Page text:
Style & ShowbizHealth

Are fruit and veg as healthy as we think?

HealthBy Sunday World
Are fruit and veg as healthy as we think?

Just as our taste preferences seem to change as we grow older, it appears tastes can vary from generation to generation, too. And the current trend is for things that are sweet - not surprising when sugary fizzy drinks and sweet snacks make up a part of many people's diets. But unfortunately that means people making a conscious effort to be healthy could also be at a disadvantage, as manufacturers are making fruit and vegetables sweeter in order to keep up.

The New Scientist claims that children's most-hated veg, Brussels sprouts, have been tailored to make them more palatable. Sweeter versions are labelled 'kid friendly' but don't contain the same bitter, natural toxins that ward off pests.

"We still have bitter sprouts on the market, but the majority of what’s introduced these days is milder," Peter van der Toorn, who leads the vegetable breeding division of Syngenta in the Netherlands, explained to the publication.

It's become a part of human nature to stay away from foods with a bitter taste, as they are often associated with poison. But we need these natural toxins, or phytonutrients, to maintain good health.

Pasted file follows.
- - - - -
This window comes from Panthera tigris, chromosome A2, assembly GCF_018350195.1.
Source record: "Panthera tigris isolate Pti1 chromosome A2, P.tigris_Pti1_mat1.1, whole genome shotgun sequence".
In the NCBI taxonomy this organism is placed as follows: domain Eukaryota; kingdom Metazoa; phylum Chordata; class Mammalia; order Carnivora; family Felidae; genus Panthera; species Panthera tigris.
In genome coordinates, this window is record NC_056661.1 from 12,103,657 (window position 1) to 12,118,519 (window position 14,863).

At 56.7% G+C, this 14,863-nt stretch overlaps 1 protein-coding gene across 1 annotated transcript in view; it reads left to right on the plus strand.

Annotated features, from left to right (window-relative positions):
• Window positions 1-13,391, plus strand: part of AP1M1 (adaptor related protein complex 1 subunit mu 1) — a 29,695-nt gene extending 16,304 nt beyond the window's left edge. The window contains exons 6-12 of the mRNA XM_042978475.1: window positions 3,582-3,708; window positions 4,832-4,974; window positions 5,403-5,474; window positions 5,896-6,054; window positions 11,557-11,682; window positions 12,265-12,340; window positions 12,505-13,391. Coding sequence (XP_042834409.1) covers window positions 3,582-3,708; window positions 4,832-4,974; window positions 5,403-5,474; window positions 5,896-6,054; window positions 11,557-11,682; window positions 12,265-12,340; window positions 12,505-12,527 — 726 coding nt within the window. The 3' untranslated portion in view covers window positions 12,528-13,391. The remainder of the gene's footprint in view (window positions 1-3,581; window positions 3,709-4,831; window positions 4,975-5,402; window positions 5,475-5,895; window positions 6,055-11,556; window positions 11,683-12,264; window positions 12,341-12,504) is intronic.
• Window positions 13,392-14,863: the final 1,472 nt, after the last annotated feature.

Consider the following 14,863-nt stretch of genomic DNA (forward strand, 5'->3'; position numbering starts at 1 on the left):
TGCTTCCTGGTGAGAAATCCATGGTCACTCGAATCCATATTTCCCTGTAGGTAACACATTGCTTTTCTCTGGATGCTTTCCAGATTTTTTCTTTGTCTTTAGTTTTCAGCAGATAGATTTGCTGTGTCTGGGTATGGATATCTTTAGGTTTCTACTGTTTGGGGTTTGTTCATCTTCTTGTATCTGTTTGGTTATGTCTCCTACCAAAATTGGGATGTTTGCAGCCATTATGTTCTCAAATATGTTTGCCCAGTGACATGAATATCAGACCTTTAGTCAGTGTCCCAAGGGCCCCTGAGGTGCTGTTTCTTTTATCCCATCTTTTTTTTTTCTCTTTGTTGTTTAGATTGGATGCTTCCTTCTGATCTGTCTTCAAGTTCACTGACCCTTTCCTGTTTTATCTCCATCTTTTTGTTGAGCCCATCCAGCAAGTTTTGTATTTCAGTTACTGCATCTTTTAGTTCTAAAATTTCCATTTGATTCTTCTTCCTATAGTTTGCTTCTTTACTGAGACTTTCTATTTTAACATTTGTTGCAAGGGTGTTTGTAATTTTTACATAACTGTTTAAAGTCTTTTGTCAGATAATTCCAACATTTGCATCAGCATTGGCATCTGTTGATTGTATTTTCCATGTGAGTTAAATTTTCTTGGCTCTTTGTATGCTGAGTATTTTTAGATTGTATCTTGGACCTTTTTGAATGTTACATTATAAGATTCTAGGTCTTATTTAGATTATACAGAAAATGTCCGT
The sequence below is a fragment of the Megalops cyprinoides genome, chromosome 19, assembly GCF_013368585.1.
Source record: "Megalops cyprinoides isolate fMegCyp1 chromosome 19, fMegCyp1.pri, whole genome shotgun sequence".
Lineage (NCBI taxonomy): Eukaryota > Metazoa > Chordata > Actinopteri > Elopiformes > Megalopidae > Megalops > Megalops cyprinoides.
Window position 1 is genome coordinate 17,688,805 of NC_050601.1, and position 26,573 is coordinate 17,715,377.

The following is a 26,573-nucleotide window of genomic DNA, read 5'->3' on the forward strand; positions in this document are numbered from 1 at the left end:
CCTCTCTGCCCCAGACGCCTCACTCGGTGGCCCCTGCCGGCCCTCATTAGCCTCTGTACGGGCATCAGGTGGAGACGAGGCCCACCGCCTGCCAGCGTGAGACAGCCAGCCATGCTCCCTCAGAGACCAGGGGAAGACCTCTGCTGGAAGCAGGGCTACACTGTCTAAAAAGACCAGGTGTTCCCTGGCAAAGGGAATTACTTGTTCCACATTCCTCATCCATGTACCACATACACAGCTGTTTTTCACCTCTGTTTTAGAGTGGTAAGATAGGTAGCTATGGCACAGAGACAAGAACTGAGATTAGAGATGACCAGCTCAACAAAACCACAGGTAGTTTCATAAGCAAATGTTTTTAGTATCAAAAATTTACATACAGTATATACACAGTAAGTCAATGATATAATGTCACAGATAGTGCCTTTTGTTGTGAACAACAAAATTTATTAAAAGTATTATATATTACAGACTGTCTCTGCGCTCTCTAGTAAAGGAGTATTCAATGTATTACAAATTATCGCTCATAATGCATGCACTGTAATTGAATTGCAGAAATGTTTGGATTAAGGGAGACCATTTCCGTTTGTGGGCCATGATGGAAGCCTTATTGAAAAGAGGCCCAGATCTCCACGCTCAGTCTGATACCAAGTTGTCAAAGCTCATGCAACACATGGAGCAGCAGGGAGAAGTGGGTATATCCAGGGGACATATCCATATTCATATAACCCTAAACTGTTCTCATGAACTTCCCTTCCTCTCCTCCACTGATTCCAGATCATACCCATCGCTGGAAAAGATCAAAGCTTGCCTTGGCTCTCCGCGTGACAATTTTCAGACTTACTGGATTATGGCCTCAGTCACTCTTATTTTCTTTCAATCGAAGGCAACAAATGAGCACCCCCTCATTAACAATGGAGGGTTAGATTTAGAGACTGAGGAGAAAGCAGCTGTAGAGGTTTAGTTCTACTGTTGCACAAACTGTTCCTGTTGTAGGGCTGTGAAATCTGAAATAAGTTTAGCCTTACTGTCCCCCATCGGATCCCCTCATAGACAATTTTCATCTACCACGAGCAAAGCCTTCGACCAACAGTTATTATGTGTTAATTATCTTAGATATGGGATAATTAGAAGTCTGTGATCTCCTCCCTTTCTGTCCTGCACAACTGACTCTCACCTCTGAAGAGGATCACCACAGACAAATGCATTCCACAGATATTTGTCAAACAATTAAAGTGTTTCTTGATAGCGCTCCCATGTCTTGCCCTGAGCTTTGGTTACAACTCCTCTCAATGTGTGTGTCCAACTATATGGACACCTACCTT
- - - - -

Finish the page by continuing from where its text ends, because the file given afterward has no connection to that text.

"The reason bitter phytonutrients are cancer preventing is that they can destroy cells. They are healthy because they are toxic," Adam Drewnowski, an epidemiologist at the University of Washington in Seattle, revealed.

Essentially, eating the less bitter versions of fruit and veg could be pretty pointless warns Jed Fahey, a molecular scientist at Johns Hopkins University.

"Eating fruits and vegetables without phytochemicals would in many ways be analogous to drinking the empty calories of a can of soda," he said.

"Yes you could survive on de-bittered fruits and vegetables, and they would help maintain life, but not good health."

And that's not the only bad news vegetable lovers have had to face: some experts are now warning kale might not be such a super food after all.

According to yoga and wellness guru Lauren Imparato, who runs I.AM.YOU.Studio in New York, leafy greens can cause all kinds of complications. Among them are indigestion, kidney stones and thyroid issues, she told the MailOnline.

If you want to avoid any issues, try to source your fruit and veg from a local farm and stay away from sweetened, "child friendly" varieties.

And if you're a kale lover, just eat it in moderation and cool your intake if you notice any of the aforementioned problems. If symptoms don't subside with moderated intake, see your GP.

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